Overstimulating a Baby – Why Should You Avoid This During Night-time Feedings?
Newborns acclimate themselves to sleeping at night and staying awake during the day as they grow. One of the factors is because the baby’s stomach is growing; now he/she can hold more milk and will be better equipped to make it for longer periods during the night. You probably can depend on your infant (at about 3 months) sleeping roughly 15 hours out of each day; about two thirds of this will occur at night. Thus, you will want to avoid overstimulating a baby so he can settle into his pattern.
Generally, your baby’s sleep requirements will be around 6 to 7 hours at night following a feeding. You can assist in this by avoiding any stimulation during nighttime feedings. This will help him develop good “baby sleep habits“. Try to keep the lights low during breastfeeding, and try not to speak to your baby or engage in play. This is important to establish; then the infant will come to understand that night is for sleeping, not play. Also, keep the door shut and siblings and pets out.
Additionally, it ought to be a mandate to develop good sleep associations; i.e. there are things that your baby associates with going to sleep; thus you should not let your baby develop a habit of falling to sleep in your arms or while being rocked or during feedings; and your baby probably should not fall asleep with a pacifier or he’ll come to expect it. He should get used to falling asleep alone in his crib. In this way, he will develop good habits and become accustomed to getting back to sleep on his own.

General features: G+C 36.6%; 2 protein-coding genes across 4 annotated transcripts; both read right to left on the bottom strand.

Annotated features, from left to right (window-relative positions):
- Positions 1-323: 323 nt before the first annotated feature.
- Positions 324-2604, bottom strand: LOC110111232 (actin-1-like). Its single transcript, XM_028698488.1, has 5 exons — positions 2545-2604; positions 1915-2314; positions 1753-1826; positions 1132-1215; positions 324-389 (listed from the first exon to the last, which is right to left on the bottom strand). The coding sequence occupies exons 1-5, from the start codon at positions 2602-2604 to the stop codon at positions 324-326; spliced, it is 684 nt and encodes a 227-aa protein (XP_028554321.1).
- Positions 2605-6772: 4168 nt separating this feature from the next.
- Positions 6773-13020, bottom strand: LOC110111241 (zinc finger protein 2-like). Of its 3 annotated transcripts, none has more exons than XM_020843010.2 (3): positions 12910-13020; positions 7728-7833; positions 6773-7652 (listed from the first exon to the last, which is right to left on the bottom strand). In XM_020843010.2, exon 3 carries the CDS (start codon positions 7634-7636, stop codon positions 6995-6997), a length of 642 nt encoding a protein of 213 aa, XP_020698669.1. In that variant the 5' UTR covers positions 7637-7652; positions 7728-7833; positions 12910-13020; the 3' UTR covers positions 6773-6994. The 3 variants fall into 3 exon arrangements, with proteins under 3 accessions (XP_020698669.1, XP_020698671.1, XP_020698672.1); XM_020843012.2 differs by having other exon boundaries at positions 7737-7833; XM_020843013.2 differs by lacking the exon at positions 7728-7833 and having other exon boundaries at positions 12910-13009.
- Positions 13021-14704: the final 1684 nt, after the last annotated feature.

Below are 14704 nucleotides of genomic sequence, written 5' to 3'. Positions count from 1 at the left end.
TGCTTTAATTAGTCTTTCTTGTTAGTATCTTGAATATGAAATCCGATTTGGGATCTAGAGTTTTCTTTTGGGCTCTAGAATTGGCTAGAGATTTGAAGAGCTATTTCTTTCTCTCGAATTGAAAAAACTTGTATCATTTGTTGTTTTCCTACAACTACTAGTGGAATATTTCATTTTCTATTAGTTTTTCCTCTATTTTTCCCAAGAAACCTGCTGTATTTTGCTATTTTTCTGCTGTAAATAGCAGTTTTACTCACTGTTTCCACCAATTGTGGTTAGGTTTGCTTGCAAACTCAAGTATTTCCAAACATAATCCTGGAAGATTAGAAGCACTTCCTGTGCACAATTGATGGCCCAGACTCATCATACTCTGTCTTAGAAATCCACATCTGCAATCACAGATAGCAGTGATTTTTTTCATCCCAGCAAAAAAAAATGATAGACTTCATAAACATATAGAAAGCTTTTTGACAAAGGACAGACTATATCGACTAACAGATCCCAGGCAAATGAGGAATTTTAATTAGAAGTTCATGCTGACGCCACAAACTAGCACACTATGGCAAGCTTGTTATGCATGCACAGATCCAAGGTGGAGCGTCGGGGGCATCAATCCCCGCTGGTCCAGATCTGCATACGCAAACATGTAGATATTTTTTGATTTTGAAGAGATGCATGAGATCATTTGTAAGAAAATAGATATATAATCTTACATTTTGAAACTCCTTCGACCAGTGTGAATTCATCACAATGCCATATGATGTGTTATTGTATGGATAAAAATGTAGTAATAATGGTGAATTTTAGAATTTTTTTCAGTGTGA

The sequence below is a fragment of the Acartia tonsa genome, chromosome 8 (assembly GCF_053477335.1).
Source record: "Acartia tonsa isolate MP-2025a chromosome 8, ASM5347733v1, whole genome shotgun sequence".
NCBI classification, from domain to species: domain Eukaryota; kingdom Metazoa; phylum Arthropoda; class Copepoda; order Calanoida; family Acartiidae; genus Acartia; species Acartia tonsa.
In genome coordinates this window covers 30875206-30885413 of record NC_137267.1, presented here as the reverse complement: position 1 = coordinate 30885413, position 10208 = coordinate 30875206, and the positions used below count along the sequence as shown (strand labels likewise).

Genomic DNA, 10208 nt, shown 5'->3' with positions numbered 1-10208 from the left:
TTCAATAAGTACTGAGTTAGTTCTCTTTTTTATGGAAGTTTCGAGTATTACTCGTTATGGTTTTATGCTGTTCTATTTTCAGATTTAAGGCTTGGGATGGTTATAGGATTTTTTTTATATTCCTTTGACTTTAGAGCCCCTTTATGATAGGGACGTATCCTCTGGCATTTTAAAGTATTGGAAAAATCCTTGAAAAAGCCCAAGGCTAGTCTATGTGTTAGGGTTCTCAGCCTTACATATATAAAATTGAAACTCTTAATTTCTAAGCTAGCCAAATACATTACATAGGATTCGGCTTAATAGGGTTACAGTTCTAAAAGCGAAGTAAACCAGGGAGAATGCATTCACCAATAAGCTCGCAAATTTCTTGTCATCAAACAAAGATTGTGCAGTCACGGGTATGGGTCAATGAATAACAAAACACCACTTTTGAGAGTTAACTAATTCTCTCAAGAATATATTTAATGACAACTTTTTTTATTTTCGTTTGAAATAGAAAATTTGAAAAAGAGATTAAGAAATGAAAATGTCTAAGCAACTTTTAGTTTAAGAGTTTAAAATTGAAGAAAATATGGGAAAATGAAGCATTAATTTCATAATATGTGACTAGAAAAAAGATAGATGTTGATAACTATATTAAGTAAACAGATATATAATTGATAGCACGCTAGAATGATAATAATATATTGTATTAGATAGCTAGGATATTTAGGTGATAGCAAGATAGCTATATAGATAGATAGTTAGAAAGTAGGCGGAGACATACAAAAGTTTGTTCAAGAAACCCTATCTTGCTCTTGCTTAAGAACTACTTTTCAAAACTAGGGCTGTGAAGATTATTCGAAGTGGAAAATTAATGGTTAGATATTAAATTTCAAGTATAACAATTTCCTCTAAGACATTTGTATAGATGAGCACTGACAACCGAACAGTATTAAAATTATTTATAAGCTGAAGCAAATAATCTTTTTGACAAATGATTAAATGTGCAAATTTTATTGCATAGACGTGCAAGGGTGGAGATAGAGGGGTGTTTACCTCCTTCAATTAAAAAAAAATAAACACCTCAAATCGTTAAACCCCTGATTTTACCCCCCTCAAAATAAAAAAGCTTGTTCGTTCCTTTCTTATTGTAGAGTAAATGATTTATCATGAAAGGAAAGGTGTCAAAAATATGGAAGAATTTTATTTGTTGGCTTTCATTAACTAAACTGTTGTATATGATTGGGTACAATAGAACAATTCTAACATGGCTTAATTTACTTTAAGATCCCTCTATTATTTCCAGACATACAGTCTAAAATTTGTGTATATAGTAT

In the end, if your infant has managed to develop healthy sleep habits there will be few problems. However, you ought to be forewarned that if you don’t establish these healthy sleep habits from the get go, there can be long-lasting child sleep problems. You are really doing your little one a favor by enabling him to get right back to sleep on his own. Have a steady bedtime routine, and plan to put your infant into the crib while he is drowsy but still awake. Then he can re-establish these “same conditions” if he should awaken during the night.
Similar to adults, when an infant becomes overly tired he or she often will have a difficult time sleeping. So you may find keeping your baby up thinking he or she will sleep better at night may not work out. In fact, you may find that having your little one sleeping at regular intervals throughout the day works a lot better; it then may be far easier for your infant to go to sleep at night after his/her final feeding.
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